Access to protected inherited members

Access to protected inherited members

Post by scott dougla » Sat, 25 Mar 1995 20:29:48



Hello,

(11.5) has the following sentence that has been added since the ARM:

"When a protected member of a base class appears in a <qualified-id> in a
friend or a member function of a derived class, the
<nested-name-specifier> must name the derived class."

I believe that this was added to prevent users from using pointers to
members to get to protected members they are not supposed to get to.  And
I think this is a good goal.  The example changed to show that trying to
do this is now an error.

But by using the term <qualified-id> the following code has become illegal:

struct X { protected: int f(); };
struct Y : public X { int f(); };

int Y::f() { return X::f() + 1; }       // now illegal 'X::f' is a
<qualified-id>

Also previously legal was accessing protected static members using a
<qualified-id>:

struct S { protected: static int i; };
struct T : public S { int f(); };

int T::f(int i) { return i + S::i + 1; }       // now illegal 'S::i' is a
<qualified-id>

Was this indended?  These would remain legal if (11.5) were worded
something like:

(11.5) "When a pointer to a protected non-static member of a base class is
formed using &<qualified-id> in a friend or a member function of a derived
class, the <nested-name-specifier> must name the derived class."

This also would allow pointers to protected static members, which is
consistent with being able to access them directl.  The fully fleshed-out
example would now look like:

class B {
protected:
    int i;
    void mem();
static int st;

Quote:};

class D1 : public B {

Quote:};

class D2 : public B {
    friend void fr(B*,D1*,D2*);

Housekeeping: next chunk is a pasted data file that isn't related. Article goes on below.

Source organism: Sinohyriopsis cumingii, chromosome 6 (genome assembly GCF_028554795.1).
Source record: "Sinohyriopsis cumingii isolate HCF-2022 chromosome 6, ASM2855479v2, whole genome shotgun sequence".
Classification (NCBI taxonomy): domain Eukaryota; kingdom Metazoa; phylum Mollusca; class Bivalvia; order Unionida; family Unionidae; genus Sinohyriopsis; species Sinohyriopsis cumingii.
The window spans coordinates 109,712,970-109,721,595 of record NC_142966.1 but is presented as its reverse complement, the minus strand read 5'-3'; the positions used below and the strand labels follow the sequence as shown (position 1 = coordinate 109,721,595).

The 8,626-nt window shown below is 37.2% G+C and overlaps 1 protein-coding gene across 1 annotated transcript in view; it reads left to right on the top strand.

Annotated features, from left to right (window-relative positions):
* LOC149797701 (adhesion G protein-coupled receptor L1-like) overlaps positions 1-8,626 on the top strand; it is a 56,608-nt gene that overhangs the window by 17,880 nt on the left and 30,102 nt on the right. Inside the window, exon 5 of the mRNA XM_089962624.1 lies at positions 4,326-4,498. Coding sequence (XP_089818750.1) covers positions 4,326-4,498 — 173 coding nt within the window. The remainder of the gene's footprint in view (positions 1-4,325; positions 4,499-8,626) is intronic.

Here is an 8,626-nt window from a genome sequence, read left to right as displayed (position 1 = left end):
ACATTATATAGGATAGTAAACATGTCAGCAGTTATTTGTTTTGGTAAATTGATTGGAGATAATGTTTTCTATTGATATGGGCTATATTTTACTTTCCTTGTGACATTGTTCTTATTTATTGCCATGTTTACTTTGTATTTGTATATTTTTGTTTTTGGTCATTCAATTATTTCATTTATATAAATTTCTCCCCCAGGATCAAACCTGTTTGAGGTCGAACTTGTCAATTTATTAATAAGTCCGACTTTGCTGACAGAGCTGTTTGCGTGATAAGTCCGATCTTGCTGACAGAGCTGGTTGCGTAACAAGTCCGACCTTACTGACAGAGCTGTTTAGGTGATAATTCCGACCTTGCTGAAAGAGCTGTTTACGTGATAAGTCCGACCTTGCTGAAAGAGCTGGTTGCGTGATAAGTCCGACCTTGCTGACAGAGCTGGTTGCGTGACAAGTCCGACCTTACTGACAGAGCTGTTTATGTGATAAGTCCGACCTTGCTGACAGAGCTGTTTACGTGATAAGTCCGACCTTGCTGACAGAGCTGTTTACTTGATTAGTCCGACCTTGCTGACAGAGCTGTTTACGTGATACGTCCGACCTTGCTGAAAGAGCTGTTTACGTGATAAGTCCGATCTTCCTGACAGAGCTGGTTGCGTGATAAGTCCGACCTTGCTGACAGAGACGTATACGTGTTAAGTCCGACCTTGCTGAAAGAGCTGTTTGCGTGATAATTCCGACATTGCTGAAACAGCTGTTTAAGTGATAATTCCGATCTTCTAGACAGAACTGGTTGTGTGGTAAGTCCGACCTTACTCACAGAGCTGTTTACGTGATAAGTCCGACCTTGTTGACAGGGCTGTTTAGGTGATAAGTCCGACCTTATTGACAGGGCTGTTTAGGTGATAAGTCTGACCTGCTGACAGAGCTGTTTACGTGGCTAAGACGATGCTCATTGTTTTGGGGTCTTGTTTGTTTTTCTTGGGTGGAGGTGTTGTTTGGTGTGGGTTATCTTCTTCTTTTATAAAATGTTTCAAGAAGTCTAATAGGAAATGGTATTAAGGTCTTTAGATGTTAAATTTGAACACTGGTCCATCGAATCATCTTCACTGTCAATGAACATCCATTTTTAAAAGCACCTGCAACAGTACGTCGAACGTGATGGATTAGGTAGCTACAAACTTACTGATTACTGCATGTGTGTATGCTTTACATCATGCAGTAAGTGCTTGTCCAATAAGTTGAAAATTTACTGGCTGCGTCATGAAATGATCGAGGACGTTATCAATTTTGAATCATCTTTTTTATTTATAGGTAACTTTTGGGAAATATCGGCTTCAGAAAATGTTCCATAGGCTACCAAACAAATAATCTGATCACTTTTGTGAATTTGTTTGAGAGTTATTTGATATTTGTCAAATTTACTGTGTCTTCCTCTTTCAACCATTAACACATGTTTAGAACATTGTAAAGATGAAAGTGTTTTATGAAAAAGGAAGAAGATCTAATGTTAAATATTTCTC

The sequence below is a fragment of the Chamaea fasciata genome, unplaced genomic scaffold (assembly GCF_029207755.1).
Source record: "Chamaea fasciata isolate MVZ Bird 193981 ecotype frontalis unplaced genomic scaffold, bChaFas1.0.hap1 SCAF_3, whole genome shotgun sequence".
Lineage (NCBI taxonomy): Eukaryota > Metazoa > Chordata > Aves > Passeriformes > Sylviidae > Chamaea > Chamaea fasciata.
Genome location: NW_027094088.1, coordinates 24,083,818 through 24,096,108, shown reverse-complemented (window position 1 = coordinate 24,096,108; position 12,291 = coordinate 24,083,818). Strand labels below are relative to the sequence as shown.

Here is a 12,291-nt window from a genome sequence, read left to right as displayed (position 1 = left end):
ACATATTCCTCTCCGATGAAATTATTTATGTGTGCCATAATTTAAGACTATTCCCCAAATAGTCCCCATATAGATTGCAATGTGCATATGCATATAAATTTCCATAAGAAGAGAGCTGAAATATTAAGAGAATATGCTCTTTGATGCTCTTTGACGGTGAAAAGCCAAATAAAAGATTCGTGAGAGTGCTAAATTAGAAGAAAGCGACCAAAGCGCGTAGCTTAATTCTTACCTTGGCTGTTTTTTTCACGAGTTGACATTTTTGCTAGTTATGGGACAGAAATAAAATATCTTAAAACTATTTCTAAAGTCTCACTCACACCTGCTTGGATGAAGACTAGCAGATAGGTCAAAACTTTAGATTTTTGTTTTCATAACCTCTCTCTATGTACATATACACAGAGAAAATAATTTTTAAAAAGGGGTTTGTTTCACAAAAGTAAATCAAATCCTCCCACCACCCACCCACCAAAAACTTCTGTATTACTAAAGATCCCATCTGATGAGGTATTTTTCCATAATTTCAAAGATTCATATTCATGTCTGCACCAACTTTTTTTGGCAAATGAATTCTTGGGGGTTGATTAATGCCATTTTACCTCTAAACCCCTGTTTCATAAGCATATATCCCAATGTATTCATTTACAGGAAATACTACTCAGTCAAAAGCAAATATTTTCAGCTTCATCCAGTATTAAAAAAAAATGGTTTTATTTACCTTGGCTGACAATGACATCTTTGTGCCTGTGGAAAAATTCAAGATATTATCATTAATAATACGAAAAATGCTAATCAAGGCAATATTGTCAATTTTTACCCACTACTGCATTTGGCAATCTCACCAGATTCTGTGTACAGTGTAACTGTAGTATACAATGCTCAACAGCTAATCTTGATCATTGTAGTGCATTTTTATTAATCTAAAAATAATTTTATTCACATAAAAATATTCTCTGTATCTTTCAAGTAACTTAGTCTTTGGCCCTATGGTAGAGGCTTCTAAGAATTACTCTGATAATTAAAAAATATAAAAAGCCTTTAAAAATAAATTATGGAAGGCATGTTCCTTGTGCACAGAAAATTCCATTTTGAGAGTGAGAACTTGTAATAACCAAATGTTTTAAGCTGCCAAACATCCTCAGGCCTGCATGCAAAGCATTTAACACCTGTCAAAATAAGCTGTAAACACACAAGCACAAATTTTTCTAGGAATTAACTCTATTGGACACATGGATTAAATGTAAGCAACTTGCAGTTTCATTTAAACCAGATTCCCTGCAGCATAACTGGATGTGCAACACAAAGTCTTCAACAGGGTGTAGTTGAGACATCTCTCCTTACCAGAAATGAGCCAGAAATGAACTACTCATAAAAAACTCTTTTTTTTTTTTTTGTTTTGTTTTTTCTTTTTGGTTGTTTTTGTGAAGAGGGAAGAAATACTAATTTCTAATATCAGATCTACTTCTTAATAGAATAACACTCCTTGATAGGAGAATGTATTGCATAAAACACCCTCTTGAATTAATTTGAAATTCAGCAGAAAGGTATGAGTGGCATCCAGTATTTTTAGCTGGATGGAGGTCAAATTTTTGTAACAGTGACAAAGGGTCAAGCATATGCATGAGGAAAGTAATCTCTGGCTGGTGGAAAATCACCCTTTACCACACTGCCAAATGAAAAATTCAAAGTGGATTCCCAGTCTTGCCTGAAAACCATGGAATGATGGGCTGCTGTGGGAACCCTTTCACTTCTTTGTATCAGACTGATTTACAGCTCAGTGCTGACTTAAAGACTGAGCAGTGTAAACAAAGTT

mem(B*,D1*);

Quote:};

void fr(B* pb, D1* p1, D2* p2)
{
    pb->i = 1;  // illegal
    p1->i = 2;  // illegal
    p2->i = 3;  // ok
    B::st = 4;  // ok
    int B::*  pmi_B = &B::i;    // illegal
    int D2::* pmi_D2 = &D2::i;  // ok
    int*      pi = &B::st;      // ok
    B::mem(pb, p1);  // ok, same as 'mem()'

Quote:}

void D2::mem(B* pb, D1* p1)
{
    pb->i = 1;  // illegal
    p1->i = 2;  // illegal
    i = 3;      // ok (access through 'this')
    B::st = 4;  // ok, same as 'st = 4'
    B::mem(pb, p1);  // ok, same as 'mem()'

Quote:}

void g(B* pb, D1* p1, D2* p2)
{
    pb->i = 1;  // illegal
    p1->i = 2;  // illegal
    p2->i = 3;  // illegal
    B::st = 4;  // illegal
    int B::*  pmi_B = &B::i;    // illegal
    int*      pi = &B::st;      // illegal
    pb->mem(pb, p1); // illegal
    p1->mem(pb, p1); // illegal
Quote:}

       --scott
 
 
 

1. Inherited member access

I assume that the following is still

illegal according to the draft spec:

  class A {public: int a;};
  class B : private A {protected: A::a;};

but is there any plausible reason why? It doesn't take away access to A::a
that users of B would otherwise have, nor does it increase access to A::a
that users of A would otherwise not have. In this respect, it seems very
similar to:

  class B : private A {public: A::a;};

which *is* legal. This is in contrast to:

  class B : public A {protected: A::a;};

whose illegality I'm not questioning.

Regards,
Robin

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